This is my ethical philosophy that I always express everywhere I may go.
I am a skeptic by nature. I question everything I see, not taking what I am told at face value, but demanding proof, evidence, and corroborations before I accept something as true. Thus, when I am told by liberals that there was a conspiracy of American government officials involved in the terrorist attacks of 9-11, I am skeptical. If I am told by liberals that atrocities were committed in either Afganistan or Iraq by American forces against civilians, I am skeptical. If I am told by conservatives that tax cuts are a way to help the economy grow and that tax hikes hurt the economy, I am skeptical. If I am told by conservatives that the War in Iraq was justified even though no Weapons of Mass Destruction were found there even after being told before that they were there, I am VERY skeptical of that!!! When it comes to skepticism, I don’t discriminate politically! I doubt everything!
Another thing I am adamant about is my sense of honor, which I hold more dear to me than my life. It allows for no exceptions whatsoever. So if I have lost friends or even made enemies for standing up for my honor, so be it. If I see someone who comes across to me as a liar, a bully, or just plain rude and stupid, then I usually try to fight back. If I see someone doing or saying things that damage the credibility of the causes I happen to believe in, I deeply take offense at that because I want those causes to be protected, even at the expense of picking fights with those who are unworthy to support those causes. I beleive in absolute standards of right and wrong and so I see no point in ever excusing something that is wrong because the wrongdoer is otherwise a friendly or nice guy. That’s how corruption sets in.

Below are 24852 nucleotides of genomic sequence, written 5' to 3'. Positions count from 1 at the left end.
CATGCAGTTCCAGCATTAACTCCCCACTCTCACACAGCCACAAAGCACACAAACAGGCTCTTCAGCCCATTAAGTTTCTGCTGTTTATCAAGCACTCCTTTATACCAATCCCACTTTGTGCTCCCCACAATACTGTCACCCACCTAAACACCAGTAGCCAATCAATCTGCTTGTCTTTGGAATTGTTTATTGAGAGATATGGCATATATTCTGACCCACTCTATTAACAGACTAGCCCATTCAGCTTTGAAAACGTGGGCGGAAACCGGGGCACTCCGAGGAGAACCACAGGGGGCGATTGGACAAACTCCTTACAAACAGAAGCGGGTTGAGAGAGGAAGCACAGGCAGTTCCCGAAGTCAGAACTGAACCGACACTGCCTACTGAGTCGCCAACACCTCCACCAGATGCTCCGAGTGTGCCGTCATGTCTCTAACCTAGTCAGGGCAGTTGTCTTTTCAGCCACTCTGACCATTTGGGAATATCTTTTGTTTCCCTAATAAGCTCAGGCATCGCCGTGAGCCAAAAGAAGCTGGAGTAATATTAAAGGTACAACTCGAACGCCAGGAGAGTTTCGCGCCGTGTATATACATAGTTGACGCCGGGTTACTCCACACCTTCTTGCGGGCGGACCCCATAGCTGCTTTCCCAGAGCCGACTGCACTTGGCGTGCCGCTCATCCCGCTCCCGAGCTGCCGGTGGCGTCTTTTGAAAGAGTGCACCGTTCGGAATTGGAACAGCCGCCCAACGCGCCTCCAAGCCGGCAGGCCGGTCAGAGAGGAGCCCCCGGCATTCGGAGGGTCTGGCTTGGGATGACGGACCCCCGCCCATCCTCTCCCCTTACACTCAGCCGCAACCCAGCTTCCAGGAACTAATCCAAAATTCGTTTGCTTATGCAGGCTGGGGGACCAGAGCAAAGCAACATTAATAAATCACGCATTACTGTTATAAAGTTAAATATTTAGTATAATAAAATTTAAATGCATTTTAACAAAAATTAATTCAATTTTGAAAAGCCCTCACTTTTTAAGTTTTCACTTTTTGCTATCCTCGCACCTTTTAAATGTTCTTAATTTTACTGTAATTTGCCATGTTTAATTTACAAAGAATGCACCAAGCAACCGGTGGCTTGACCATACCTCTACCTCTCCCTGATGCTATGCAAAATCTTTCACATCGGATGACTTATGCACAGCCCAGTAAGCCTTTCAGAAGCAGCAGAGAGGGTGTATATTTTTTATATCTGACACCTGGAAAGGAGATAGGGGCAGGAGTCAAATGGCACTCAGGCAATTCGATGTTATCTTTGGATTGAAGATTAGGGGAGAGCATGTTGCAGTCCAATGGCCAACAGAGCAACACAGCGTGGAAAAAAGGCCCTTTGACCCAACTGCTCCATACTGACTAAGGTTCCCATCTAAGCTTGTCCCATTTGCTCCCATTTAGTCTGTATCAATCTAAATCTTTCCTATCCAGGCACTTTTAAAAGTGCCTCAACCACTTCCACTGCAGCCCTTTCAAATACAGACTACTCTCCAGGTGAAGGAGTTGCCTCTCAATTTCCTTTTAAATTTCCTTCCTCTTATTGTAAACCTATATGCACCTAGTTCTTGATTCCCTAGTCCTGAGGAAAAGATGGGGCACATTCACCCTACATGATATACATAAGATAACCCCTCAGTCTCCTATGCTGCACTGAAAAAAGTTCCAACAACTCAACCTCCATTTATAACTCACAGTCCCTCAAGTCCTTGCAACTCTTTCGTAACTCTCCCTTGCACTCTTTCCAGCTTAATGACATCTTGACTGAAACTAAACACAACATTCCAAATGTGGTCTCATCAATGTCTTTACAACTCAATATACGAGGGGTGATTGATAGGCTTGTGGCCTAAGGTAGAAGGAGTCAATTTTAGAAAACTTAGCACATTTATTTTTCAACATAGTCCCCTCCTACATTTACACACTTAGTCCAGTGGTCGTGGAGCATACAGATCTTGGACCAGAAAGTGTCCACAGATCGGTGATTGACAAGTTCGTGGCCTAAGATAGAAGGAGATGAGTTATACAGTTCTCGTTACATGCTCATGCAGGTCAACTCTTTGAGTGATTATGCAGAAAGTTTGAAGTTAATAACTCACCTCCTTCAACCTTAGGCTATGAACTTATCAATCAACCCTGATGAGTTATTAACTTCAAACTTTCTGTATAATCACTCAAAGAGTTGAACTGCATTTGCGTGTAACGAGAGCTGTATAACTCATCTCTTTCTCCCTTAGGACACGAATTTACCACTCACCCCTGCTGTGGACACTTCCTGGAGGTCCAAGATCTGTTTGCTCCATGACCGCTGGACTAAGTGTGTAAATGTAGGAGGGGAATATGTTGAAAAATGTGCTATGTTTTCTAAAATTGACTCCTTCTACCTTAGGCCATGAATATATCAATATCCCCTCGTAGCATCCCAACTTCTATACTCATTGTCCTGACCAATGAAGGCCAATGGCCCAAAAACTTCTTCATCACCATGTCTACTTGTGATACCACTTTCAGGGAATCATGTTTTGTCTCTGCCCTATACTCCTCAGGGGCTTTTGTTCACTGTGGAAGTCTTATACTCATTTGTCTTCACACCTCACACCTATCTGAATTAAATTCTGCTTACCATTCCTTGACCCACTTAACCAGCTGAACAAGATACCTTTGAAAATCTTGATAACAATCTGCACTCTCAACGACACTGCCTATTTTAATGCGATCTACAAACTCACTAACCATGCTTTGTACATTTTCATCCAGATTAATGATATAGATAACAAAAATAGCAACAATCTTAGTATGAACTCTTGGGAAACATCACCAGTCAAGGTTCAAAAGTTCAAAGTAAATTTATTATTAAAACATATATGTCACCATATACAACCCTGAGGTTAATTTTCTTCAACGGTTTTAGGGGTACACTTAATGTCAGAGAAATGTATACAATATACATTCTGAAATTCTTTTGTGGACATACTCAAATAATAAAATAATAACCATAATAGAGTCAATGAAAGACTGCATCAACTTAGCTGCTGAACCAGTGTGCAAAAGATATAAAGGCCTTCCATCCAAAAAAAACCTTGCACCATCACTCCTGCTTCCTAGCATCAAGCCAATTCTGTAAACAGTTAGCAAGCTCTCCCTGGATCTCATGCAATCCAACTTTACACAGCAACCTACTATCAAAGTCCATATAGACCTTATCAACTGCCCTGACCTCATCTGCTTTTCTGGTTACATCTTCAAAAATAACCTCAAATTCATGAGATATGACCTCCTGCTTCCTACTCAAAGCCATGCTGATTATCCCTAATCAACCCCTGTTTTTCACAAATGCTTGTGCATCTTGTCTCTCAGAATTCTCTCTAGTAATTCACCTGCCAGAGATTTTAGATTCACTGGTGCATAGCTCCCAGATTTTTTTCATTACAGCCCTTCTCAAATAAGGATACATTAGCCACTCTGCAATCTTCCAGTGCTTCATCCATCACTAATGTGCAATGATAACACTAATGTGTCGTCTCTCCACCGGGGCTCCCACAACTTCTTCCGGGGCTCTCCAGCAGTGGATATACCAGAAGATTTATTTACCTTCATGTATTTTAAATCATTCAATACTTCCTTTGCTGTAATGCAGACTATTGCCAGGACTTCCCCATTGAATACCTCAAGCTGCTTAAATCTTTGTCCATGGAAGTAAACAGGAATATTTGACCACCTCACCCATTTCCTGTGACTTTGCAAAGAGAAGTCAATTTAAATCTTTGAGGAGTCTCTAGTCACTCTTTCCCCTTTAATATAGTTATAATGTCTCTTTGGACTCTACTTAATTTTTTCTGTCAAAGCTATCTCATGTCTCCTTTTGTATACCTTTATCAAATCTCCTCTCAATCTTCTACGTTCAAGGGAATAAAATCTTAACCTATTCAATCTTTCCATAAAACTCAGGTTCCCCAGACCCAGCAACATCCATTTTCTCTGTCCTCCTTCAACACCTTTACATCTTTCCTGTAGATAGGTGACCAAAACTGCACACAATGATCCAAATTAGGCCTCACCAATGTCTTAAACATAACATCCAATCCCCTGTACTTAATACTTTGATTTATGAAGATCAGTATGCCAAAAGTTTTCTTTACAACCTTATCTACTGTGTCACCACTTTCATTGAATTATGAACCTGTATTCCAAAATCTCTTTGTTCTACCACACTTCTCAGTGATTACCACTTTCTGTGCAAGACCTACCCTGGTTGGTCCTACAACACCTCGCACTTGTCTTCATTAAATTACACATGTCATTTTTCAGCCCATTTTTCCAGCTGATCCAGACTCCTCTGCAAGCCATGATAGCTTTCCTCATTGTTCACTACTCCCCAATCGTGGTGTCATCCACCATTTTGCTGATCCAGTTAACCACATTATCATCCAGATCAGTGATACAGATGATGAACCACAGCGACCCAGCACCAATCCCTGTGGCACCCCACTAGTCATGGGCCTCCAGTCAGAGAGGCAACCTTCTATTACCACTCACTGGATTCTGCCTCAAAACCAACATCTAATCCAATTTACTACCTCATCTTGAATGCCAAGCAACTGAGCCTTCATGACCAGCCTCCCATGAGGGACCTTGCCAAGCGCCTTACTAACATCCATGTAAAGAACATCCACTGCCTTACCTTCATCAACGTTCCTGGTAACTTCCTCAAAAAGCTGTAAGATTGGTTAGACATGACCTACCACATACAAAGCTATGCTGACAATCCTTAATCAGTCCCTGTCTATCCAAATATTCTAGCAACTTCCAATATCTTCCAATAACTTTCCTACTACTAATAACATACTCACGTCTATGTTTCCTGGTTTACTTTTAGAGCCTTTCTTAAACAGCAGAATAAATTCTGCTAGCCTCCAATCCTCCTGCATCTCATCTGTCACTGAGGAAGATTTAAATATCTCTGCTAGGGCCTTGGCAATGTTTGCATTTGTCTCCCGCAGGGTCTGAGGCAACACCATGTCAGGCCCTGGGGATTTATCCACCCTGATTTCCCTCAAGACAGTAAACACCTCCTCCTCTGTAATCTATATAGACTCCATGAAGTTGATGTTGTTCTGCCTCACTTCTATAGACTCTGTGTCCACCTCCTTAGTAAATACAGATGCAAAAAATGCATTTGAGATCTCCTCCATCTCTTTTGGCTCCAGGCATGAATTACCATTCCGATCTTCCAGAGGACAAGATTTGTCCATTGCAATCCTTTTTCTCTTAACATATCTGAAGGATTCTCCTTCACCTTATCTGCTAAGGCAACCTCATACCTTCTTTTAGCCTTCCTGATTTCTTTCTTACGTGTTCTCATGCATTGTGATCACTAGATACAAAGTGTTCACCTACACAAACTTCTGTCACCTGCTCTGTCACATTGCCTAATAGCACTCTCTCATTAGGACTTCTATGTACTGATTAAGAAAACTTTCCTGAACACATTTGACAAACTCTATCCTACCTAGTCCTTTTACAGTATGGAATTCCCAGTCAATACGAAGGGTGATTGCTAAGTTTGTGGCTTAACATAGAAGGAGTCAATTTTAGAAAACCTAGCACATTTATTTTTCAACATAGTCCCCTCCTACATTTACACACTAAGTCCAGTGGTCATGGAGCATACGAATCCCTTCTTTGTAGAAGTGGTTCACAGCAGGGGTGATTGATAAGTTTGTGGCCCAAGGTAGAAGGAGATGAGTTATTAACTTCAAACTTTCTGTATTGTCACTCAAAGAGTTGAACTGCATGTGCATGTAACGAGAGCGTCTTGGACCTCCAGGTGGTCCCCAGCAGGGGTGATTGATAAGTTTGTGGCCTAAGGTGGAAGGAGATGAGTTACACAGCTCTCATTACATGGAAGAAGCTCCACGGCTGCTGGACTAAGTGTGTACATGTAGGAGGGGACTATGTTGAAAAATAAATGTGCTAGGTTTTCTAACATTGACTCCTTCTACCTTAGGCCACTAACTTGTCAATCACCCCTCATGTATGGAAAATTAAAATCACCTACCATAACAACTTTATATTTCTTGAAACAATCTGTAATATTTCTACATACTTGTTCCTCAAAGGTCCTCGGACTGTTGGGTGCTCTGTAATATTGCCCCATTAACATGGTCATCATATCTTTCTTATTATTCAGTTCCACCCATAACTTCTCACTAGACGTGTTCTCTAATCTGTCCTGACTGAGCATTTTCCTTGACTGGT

Part of my being honorable is refusing to paint the members of any group, whether political, religious, or national, with the same brush. My friends include all kinds of people, such as conservatives, liberals, Christians, Jews, Muslims, Buddhists, Pagans, Athiests, Americans, Europeans, Asians, Austrailians, meat-eaters and vegetarians. That diversity I deeply treasure. Once I recognize that another soul is honorable, no matter what else may be true of that person, I embrace him as a brother. But if I discover a fellow American, a fellow agnostic, a fellow liberal, or a fellow chess player to be dishonorable in his behavior, he becomes my enemy, period. I distrust and shun him like I would a leper.
Because I am honorable, I sometimes willingly concede points made by my opponents in debates with them. This should never be seen as a sign of weakness. When I know I am right about something, I will fight like a pit bull to prove my case and defeat my opponent because in some cases I do see my battles here as a struggle between light and darkness, good and evil, ignorance and knowledge. But I am also willing at times to listen to my opponent and consider his point of view, especially if that person is known by me to be honorable. If we do not listen to others, how can we ever grow in knowledge?
No matter how great the pressure, I feel that one must never “sell out”. It is being able to stand up to the urge to conform to the shallow desires and priorites of others who have a limited vision that makes one truly heroic. I choose my friends according to my ideals; I never bend my ideals for the sake of keeping friends.